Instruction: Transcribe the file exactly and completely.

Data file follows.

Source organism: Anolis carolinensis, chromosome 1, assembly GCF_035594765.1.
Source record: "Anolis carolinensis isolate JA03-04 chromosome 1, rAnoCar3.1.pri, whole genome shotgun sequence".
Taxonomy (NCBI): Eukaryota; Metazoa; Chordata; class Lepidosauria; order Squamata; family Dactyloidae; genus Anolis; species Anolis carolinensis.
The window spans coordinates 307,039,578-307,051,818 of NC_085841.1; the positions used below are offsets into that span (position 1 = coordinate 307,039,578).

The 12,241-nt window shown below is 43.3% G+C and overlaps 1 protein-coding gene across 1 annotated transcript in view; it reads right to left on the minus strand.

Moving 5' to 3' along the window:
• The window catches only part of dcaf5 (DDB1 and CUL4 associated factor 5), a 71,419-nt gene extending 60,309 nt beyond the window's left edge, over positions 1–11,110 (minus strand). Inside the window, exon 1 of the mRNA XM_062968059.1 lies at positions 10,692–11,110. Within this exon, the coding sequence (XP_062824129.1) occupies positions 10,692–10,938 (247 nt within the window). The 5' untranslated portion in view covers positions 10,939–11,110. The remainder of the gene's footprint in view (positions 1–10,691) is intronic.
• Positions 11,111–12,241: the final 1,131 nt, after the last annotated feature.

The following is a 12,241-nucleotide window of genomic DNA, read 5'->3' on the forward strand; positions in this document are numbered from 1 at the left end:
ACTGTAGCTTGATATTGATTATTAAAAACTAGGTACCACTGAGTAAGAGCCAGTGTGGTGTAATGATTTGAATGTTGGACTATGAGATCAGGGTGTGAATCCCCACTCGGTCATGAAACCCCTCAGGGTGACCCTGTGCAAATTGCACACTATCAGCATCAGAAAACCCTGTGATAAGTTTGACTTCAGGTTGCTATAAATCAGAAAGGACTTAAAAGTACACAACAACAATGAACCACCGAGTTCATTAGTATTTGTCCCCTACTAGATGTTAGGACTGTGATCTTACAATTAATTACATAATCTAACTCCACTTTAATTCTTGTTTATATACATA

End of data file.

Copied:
Source organism: Anolis carolinensis, chromosome 1, assembly GCF_035594765.1.
Source record: "Anolis carolinensis isolate JA03-04 chromosome 1, rAnoCar3.1.pri, whole genome shotgun sequence".
Taxonomy (NCBI): Eukaryota; Metazoa; Chordata; class Lepidosauria; order Squamata; family Dactyloidae; genus Anolis; species Anolis carolinensis.
The window spans coordinates 307,039,578-307,051,818 of NC_085841.1; the positions used below are offsets into that span (position 1 = coordinate 307,039,578).

The 12,241-nt window shown below is 43.3% G+C and overlaps 1 protein-coding gene across 1 annotated transcript in view; it reads right to left on the minus strand.

Moving 5' to 3' along the window:
• The window catches only part of dcaf5 (DDB1 and CUL4 associated factor 5), a 71,419-nt gene extending 60,309 nt beyond the window's left edge, over positions 1–11,110 (minus strand). Inside the window, exon 1 of the mRNA XM_062968059.1 lies at positions 10,692–11,110. Within this exon, the coding sequence (XP_062824129.1) occupies positions 10,692–10,938 (247 nt within the window). The 5' untranslated portion in view covers positions 10,939–11,110. The remainder of the gene's footprint in view (positions 1–10,691) is intronic.
• Positions 11,111–12,241: the final 1,131 nt, after the last annotated feature.

The following is a 12,241-nucleotide window of genomic DNA, read 5'->3' on the forward strand; positions in this document are numbered from 1 at the left end:
ACTGTAGCTTGATATTGATTATTAAAAACTAGGTACCACTGAGTAAGAGCCAGTGTGGTGTAATGATTTGAATGTTGGACTATGAGATCAGGGTGTGAATCCCCACTCGGTCATGAAACCCCTCAGGGTGACCCTGTGCAAATTGCACACTATCAGCATCAGAAAACCCTGTGATAAGTTTGACTTCAGGTTGCTATAAATCAGAAAGGACTTAAAAGTACACAACAACAATGAACCACCGAGTTCATTAGTATTTGTCCCCTACTAGATGTTAGGACTGTGATCTTACAATTAATTACATAATCTAACTCCACTTTAATTCTTGTTTATATACATA